What matters is not your stated respect for people but your revealed respect for people. Here are some ideas that I collected on how to practice respect for people.
- Don’t waste people’s time: have meetings only when necessary and provide agendas in advance. Use email effectively instead of presenting material in meetings that can better be presented in email. Don’t have complex benefit manuals, aimed at making lawyers happy, that employees are expected to use.
- Do what you say you will.
- Provide bad news early (don’t hope it will get fixed somehow so you don’t have to address it, let people know what is going on and let them help).
- Pay people fairly – I would venture to say most senior executive pay today is inherently disrespectful, If I am wrong about the “most” part, certainly a huge amount executive pay is inherently disrespectful.
- Put the long term success of all stakeholders as the focus (don’t risk people’s jobs for short term bonuses, don’t use large amounts of leverage risking the future of the company…). Respect all stakeholders and provide them confidence their long term success is important. Companies that find themselves laying off workers due to management’s failure to succeed over the long term are not being respectful to those workers. That failure is most obvious today, but the important improvement is not in handling the layoff today, it is in the behavior for years before that did not build a system that was successful in the long term.
- Tell people what they can do to improve. It is respectful to help people improve. Not mentioning weaknesses that should be worked on is treating a person like a child that needs to be shielded from any hint of criticism.
- Don’t expect a few people to do far more than their fair share of work because management allows poor performance to continue un-addressed.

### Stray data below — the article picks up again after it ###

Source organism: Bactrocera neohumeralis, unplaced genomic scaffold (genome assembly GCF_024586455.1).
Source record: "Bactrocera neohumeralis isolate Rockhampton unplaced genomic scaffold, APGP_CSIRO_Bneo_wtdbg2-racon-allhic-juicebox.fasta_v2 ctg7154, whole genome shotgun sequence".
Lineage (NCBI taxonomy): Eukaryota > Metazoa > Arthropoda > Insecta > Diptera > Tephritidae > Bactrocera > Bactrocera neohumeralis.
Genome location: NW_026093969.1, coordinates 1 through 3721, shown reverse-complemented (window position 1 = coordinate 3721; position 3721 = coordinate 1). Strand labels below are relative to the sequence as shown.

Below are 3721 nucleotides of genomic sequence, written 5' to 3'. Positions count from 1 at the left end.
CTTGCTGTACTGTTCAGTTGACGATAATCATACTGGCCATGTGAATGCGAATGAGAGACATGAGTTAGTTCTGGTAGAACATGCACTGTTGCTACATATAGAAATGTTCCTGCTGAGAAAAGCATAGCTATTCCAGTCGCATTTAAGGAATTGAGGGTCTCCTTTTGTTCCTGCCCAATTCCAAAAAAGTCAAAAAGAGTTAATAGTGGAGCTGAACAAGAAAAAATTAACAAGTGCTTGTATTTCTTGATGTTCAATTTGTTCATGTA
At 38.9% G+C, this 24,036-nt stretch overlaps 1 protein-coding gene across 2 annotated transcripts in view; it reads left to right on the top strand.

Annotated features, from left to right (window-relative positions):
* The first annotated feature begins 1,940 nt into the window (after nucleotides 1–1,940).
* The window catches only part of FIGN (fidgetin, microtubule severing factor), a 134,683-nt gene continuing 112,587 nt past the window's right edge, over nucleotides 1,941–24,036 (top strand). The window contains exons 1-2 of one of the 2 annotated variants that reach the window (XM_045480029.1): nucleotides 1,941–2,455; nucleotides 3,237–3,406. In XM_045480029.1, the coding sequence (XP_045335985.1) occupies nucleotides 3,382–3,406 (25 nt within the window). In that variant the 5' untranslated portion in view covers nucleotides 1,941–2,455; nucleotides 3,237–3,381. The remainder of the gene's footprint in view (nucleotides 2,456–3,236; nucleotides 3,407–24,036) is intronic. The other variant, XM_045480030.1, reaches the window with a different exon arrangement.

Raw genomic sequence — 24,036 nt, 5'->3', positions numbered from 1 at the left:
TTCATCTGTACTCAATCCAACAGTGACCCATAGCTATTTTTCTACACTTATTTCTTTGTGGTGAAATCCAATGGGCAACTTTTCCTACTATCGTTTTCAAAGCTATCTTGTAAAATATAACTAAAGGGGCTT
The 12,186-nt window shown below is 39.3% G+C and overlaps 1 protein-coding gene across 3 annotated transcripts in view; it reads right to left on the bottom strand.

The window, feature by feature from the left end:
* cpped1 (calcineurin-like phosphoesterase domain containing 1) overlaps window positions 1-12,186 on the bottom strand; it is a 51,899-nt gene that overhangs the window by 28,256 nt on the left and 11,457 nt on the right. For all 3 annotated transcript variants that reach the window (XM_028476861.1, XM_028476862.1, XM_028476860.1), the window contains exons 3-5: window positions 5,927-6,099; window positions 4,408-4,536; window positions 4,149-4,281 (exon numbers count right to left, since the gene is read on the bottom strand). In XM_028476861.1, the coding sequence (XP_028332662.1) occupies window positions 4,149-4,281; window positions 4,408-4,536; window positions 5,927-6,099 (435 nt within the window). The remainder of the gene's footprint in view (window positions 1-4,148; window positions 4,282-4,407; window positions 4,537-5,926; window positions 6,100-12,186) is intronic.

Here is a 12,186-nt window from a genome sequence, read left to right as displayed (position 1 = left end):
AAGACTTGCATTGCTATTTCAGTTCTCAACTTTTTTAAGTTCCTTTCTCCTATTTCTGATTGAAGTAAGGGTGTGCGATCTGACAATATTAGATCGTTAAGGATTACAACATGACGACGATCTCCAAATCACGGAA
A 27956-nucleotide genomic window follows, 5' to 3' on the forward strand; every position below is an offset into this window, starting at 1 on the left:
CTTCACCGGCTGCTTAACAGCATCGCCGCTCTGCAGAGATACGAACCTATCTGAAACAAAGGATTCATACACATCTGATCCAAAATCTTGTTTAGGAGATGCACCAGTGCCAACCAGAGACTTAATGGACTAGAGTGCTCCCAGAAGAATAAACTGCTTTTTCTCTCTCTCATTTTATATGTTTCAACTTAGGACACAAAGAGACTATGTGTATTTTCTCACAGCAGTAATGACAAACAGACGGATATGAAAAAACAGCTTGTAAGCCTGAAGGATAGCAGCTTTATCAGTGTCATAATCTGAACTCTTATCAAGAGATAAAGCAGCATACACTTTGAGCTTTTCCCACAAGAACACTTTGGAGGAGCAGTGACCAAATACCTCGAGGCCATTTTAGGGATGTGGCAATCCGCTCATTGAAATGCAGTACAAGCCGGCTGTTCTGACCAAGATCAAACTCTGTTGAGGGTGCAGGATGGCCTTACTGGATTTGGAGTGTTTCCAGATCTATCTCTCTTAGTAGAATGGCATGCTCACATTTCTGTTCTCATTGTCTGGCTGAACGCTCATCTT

- Assist people when they need help.
- Provide encouragement when people try new things. Support risk taking. Support and build upon their natural intrinsic motivation.
- Provide the right tools to do the job (don’t expect people to work with and overcome: outdated machines, poor software applications, or bad management systems).
- Don’t Treat People How You Want to be Treated. One specific example: let work that requires complex thinking protection from interruption (even if your work requires dealing with many interruptions – as much managerial work does).
Related: Good Process Improvement Practices – How to Get a New Management Strategy, Tool or Concept Adopted
I wrote the rough draft for this post a couple years ago (and finally got around to finishing it off). Not exactly a great one-piece flow, non-multitasking example.
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Fantastic advice, John, with some great examples.
Many managers think trust and loyalty come with being in their position, that they deserve such things regardless, but those particular managers need to understand and realise that if they do not respect their staff then they will not be seen as trustworthy and will not receive much loyalty. You get what you give – if you show respect to your staff, they will return it in kind.
That’s a good list. I particularly like provide bad news early. I think people tell themselves “I have to wait to see how everything will play out” or “maybe I can combine it with some good news, if it ever comes” or whatever excuse they can concoct to avoid giving the bad news. But bad news should be delivered early.
I wrote about how we get respect for people wrong here:
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